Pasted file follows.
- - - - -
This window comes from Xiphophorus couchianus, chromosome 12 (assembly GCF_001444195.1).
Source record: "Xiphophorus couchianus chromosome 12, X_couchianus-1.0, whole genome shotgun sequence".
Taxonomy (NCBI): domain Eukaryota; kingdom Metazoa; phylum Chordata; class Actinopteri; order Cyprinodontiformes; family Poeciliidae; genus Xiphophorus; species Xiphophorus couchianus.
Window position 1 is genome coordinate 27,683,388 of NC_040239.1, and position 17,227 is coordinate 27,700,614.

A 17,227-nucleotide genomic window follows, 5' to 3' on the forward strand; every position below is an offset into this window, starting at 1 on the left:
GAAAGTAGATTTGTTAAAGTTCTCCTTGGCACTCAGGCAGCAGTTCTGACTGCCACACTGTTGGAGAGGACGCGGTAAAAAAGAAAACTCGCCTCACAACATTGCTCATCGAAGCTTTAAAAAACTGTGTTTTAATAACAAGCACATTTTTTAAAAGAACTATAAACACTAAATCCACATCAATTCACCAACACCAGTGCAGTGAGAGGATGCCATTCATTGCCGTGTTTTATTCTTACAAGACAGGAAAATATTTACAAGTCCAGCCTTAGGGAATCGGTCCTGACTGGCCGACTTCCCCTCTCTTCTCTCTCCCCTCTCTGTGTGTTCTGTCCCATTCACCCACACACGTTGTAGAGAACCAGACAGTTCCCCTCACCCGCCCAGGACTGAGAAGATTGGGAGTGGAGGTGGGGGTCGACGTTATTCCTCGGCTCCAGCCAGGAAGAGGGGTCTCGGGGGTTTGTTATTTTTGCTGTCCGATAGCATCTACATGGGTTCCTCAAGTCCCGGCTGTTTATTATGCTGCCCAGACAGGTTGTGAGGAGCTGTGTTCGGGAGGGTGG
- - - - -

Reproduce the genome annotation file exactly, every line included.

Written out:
This window comes from Xiphophorus couchianus, chromosome 12 (assembly GCF_001444195.1).
Source record: "Xiphophorus couchianus chromosome 12, X_couchianus-1.0, whole genome shotgun sequence".
Taxonomy (NCBI): domain Eukaryota; kingdom Metazoa; phylum Chordata; class Actinopteri; order Cyprinodontiformes; family Poeciliidae; genus Xiphophorus; species Xiphophorus couchianus.
Window position 1 is genome coordinate 27,683,388 of NC_040239.1, and position 17,227 is coordinate 27,700,614.

A 17,227-nucleotide genomic window follows, 5' to 3' on the forward strand; every position below is an offset into this window, starting at 1 on the left:
GAAAGTAGATTTGTTAAAGTTCTCCTTGGCACTCAGGCAGCAGTTCTGACTGCCACACTGTTGGAGAGGACGCGGTAAAAAAGAAAACTCGCCTCACAACATTGCTCATCGAAGCTTTAAAAAACTGTGTTTTAATAACAAGCACATTTTTTAAAAGAACTATAAACACTAAATCCACATCAATTCACCAACACCAGTGCAGTGAGAGGATGCCATTCATTGCCGTGTTTTATTCTTACAAGACAGGAAAATATTTACAAGTCCAGCCTTAGGGAATCGGTCCTGACTGGCCGACTTCCCCTCTCTTCTCTCTCCCCTCTCTGTGTGTTCTGTCCCATTCACCCACACACGTTGTAGAGAACCAGACAGTTCCCCTCACCCGCCCAGGACTGAGAAGATTGGGAGTGGAGGTGGGGGTCGACGTTATTCCTCGGCTCCAGCCAGGAAGAGGGGTCTCGGGGGTTTGTTATTTTTGCTGTCCGATAGCATCTACATGGGTTCCTCAAGTCCCGGCTGTTTATTATGCTGCCCAGACAGGTTGTGAGGAGCTGTGTTCGGGAGGGTGG